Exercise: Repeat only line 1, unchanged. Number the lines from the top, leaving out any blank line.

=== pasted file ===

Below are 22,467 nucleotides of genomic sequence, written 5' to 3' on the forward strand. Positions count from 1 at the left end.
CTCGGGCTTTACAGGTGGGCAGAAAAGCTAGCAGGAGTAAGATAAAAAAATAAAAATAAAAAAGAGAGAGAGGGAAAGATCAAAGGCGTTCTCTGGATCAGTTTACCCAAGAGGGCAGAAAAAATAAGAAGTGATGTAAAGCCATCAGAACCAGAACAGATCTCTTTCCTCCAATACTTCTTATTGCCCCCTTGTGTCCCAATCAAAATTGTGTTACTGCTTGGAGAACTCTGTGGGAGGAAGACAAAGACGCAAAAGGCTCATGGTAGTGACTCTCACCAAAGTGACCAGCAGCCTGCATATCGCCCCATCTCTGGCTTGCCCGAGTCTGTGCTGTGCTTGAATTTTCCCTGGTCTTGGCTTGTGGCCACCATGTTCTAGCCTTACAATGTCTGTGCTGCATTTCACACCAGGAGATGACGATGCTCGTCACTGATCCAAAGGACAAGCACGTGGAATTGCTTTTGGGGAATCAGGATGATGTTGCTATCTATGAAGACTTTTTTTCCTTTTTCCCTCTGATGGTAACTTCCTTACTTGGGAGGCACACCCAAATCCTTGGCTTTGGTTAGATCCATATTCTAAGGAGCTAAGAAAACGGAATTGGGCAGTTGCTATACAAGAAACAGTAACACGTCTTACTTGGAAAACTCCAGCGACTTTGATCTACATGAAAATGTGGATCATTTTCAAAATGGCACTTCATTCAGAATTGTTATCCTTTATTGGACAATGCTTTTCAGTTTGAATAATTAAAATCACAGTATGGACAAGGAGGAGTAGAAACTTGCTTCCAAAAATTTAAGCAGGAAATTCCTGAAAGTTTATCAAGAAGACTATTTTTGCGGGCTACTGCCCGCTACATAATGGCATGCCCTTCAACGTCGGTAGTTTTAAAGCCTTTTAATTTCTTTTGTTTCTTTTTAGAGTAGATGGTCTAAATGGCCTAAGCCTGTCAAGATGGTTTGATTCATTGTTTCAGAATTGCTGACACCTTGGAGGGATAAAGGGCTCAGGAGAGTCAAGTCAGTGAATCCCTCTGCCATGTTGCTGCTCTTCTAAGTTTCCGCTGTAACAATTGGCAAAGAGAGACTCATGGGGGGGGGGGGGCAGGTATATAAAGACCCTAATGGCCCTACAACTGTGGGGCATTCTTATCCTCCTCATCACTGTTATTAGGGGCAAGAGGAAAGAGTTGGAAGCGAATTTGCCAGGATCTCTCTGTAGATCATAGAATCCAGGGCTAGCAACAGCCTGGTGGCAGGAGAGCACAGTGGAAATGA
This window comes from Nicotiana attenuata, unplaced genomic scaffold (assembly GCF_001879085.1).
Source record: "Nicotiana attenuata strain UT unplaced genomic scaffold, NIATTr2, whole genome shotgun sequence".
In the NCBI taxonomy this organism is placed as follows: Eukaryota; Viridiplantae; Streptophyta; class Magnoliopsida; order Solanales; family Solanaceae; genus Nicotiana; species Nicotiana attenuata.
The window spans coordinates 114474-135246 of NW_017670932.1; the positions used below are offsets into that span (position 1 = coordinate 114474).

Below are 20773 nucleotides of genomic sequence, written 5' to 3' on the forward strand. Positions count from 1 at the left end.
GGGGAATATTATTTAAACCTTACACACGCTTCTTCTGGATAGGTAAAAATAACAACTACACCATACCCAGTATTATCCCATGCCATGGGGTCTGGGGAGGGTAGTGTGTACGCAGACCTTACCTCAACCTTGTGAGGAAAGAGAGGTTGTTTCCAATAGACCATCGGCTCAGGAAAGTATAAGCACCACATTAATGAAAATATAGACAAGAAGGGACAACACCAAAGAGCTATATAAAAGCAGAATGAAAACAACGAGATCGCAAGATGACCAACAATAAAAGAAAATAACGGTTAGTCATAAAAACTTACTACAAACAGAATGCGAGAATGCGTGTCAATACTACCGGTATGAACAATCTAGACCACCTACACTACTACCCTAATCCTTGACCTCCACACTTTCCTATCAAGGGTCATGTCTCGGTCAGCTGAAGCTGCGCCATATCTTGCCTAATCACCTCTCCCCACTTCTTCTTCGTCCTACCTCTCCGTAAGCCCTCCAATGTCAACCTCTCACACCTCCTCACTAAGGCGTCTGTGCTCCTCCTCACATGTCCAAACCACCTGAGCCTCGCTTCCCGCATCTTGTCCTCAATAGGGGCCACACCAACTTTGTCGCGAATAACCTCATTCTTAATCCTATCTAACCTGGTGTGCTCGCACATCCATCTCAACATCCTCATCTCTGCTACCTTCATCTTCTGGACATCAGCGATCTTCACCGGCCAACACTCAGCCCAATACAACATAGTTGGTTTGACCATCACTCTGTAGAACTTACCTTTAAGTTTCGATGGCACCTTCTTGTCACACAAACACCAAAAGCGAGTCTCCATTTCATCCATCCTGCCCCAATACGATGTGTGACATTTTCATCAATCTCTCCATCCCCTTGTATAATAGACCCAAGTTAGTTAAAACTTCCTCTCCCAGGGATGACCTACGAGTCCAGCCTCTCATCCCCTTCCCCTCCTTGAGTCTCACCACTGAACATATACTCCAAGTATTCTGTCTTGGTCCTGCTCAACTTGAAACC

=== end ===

Below are 22,467 nucleotides of genomic sequence, written 5' to 3' on the forward strand. Positions count from 1 at the left end.